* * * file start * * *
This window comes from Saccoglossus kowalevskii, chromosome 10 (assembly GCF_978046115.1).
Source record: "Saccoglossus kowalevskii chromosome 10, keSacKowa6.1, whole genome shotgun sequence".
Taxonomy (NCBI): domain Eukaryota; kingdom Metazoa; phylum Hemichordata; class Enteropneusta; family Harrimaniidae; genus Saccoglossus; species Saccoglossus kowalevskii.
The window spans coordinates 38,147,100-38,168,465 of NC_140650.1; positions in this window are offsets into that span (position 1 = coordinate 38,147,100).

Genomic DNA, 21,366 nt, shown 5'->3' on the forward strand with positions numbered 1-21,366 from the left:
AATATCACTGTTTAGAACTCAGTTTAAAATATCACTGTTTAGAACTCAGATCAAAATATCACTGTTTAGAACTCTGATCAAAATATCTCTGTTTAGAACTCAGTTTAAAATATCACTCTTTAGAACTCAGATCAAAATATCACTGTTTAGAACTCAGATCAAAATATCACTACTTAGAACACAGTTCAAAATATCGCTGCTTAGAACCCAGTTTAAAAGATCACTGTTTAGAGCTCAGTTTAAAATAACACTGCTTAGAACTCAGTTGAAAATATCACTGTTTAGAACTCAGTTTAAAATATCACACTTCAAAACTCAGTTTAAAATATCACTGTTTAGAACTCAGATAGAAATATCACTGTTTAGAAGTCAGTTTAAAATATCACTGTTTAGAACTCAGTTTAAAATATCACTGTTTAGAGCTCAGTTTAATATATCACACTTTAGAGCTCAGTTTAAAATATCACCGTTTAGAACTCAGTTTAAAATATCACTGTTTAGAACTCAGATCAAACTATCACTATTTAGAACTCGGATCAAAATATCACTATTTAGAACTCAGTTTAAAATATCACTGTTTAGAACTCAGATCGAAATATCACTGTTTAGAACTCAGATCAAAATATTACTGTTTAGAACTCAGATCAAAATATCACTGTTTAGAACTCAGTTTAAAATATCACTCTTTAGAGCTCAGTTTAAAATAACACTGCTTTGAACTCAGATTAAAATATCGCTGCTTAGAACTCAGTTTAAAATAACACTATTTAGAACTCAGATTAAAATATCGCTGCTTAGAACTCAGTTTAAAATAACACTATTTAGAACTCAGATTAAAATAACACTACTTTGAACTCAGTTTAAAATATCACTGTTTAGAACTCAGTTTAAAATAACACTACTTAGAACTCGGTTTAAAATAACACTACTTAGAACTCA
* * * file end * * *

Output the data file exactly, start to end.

This window comes from Saccoglossus kowalevskii, chromosome 10 (assembly GCF_978046115.1).
Source record: "Saccoglossus kowalevskii chromosome 10, keSacKowa6.1, whole genome shotgun sequence".
Taxonomy (NCBI): domain Eukaryota; kingdom Metazoa; phylum Hemichordata; class Enteropneusta; family Harrimaniidae; genus Saccoglossus; species Saccoglossus kowalevskii.
The window spans coordinates 38,147,100-38,168,465 of NC_140650.1; positions in this window are offsets into that span (position 1 = coordinate 38,147,100).

Genomic DNA, 21,366 nt, shown 5'->3' on the forward strand with positions numbered 1-21,366 from the left:
AATATCACTGTTTAGAACTCAGTTTAAAATATCACTGTTTAGAACTCAGATCAAAATATCACTGTTTAGAACTCTGATCAAAATATCTCTGTTTAGAACTCAGTTTAAAATATCACTCTTTAGAACTCAGATCAAAATATCACTGTTTAGAACTCAGATCAAAATATCACTACTTAGAACACAGTTCAAAATATCGCTGCTTAGAACCCAGTTTAAAAGATCACTGTTTAGAGCTCAGTTTAAAATAACACTGCTTAGAACTCAGTTGAAAATATCACTGTTTAGAACTCAGTTTAAAATATCACACTTCAAAACTCAGTTTAAAATATCACTGTTTAGAACTCAGATAGAAATATCACTGTTTAGAAGTCAGTTTAAAATATCACTGTTTAGAACTCAGTTTAAAATATCACTGTTTAGAGCTCAGTTTAATATATCACACTTTAGAGCTCAGTTTAAAATATCACCGTTTAGAACTCAGTTTAAAATATCACTGTTTAGAACTCAGATCAAACTATCACTATTTAGAACTCGGATCAAAATATCACTATTTAGAACTCAGTTTAAAATATCACTGTTTAGAACTCAGATCGAAATATCACTGTTTAGAACTCAGATCAAAATATTACTGTTTAGAACTCAGATCAAAATATCACTGTTTAGAACTCAGTTTAAAATATCACTCTTTAGAGCTCAGTTTAAAATAACACTGCTTTGAACTCAGATTAAAATATCGCTGCTTAGAACTCAGTTTAAAATAACACTATTTAGAACTCAGATTAAAATATCGCTGCTTAGAACTCAGTTTAAAATAACACTATTTAGAACTCAGATTAAAATAACACTACTTTGAACTCAGTTTAAAATATCACTGTTTAGAACTCAGTTTAAAATAACACTACTTAGAACTCGGTTTAAAATAACACTACTTAGAACTCA